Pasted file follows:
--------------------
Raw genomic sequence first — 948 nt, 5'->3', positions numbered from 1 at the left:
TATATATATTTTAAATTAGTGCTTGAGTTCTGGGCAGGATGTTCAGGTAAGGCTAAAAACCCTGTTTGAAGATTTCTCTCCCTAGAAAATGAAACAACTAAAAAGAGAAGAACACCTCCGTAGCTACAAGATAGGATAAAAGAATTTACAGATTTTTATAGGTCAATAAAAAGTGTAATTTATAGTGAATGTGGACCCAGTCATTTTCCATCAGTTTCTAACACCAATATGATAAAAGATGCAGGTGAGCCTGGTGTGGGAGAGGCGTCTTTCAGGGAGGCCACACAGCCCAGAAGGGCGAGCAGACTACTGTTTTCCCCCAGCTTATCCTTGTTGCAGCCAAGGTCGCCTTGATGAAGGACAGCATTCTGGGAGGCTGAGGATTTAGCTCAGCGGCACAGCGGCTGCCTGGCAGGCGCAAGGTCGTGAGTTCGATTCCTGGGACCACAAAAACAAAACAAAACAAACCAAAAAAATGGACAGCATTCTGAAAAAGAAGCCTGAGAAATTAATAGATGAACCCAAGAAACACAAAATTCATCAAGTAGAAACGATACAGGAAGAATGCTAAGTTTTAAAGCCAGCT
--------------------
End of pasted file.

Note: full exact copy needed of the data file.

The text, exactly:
Raw genomic sequence first — 948 nt, 5'->3', positions numbered from 1 at the left:
TATATATATTTTAAATTAGTGCTTGAGTTCTGGGCAGGATGTTCAGGTAAGGCTAAAAACCCTGTTTGAAGATTTCTCTCCCTAGAAAATGAAACAACTAAAAAGAGAAGAACACCTCCGTAGCTACAAGATAGGATAAAAGAATTTACAGATTTTTATAGGTCAATAAAAAGTGTAATTTATAGTGAATGTGGACCCAGTCATTTTCCATCAGTTTCTAACACCAATATGATAAAAGATGCAGGTGAGCCTGGTGTGGGAGAGGCGTCTTTCAGGGAGGCCACACAGCCCAGAAGGGCGAGCAGACTACTGTTTTCCCCCAGCTTATCCTTGTTGCAGCCAAGGTCGCCTTGATGAAGGACAGCATTCTGGGAGGCTGAGGATTTAGCTCAGCGGCACAGCGGCTGCCTGGCAGGCGCAAGGTCGTGAGTTCGATTCCTGGGACCACAAAAACAAAACAAAACAAACCAAAAAAATGGACAGCATTCTGAAAAAGAAGCCTGAGAAATTAATAGATGAACCCAAGAAACACAAAATTCATCAAGTAGAAACGATACAGGAAGAATGCTAAGTTTTAAAGCCAGCT